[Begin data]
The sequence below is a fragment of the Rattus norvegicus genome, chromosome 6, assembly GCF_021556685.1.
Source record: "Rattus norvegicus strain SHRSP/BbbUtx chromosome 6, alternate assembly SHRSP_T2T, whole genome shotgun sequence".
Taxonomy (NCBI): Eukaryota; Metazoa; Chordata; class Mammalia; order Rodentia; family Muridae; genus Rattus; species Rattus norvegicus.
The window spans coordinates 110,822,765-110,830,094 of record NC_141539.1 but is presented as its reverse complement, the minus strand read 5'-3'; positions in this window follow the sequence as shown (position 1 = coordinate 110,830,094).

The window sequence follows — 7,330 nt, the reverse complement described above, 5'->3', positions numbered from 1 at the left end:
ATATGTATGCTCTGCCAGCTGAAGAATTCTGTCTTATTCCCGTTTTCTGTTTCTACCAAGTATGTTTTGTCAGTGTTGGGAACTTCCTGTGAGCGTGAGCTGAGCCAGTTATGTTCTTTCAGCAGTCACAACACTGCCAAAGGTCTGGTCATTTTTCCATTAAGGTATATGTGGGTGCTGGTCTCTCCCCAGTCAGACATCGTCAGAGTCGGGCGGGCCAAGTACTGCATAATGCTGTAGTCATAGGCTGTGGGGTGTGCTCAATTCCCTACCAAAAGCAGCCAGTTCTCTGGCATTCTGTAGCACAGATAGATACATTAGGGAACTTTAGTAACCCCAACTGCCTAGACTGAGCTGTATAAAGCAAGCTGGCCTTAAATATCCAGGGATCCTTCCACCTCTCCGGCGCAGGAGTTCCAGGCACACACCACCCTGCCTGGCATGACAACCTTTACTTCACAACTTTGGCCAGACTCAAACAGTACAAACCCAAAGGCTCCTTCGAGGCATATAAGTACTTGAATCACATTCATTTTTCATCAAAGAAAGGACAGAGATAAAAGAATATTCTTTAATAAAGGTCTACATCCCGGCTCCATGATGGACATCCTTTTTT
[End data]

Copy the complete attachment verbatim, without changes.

The sequence below is a fragment of the Rattus norvegicus genome, chromosome 6, assembly GCF_021556685.1.
Source record: "Rattus norvegicus strain SHRSP/BbbUtx chromosome 6, alternate assembly SHRSP_T2T, whole genome shotgun sequence".
Taxonomy (NCBI): Eukaryota; Metazoa; Chordata; class Mammalia; order Rodentia; family Muridae; genus Rattus; species Rattus norvegicus.
The window spans coordinates 110,822,765-110,830,094 of record NC_141539.1 but is presented as its reverse complement, the minus strand read 5'-3'; positions in this window follow the sequence as shown (position 1 = coordinate 110,830,094).

The window sequence follows — 7,330 nt, the reverse complement described above, 5'->3', positions numbered from 1 at the left end:
ATATGTATGCTCTGCCAGCTGAAGAATTCTGTCTTATTCCCGTTTTCTGTTTCTACCAAGTATGTTTTGTCAGTGTTGGGAACTTCCTGTGAGCGTGAGCTGAGCCAGTTATGTTCTTTCAGCAGTCACAACACTGCCAAAGGTCTGGTCATTTTTCCATTAAGGTATATGTGGGTGCTGGTCTCTCCCCAGTCAGACATCGTCAGAGTCGGGCGGGCCAAGTACTGCATAATGCTGTAGTCATAGGCTGTGGGGTGTGCTCAATTCCCTACCAAAAGCAGCCAGTTCTCTGGCATTCTGTAGCACAGATAGATACATTAGGGAACTTTAGTAACCCCAACTGCCTAGACTGAGCTGTATAAAGCAAGCTGGCCTTAAATATCCAGGGATCCTTCCACCTCTCCGGCGCAGGAGTTCCAGGCACACACCACCCTGCCTGGCATGACAACCTTTACTTCACAACTTTGGCCAGACTCAAACAGTACAAACCCAAAGGCTCCTTCGAGGCATATAAGTACTTGAATCACATTCATTTTTCATCAAAGAAAGGACAGAGATAAAAGAATATTCTTTAATAAAGGTCTACATCCCGGCTCCATGATGGACATCCTTTTTT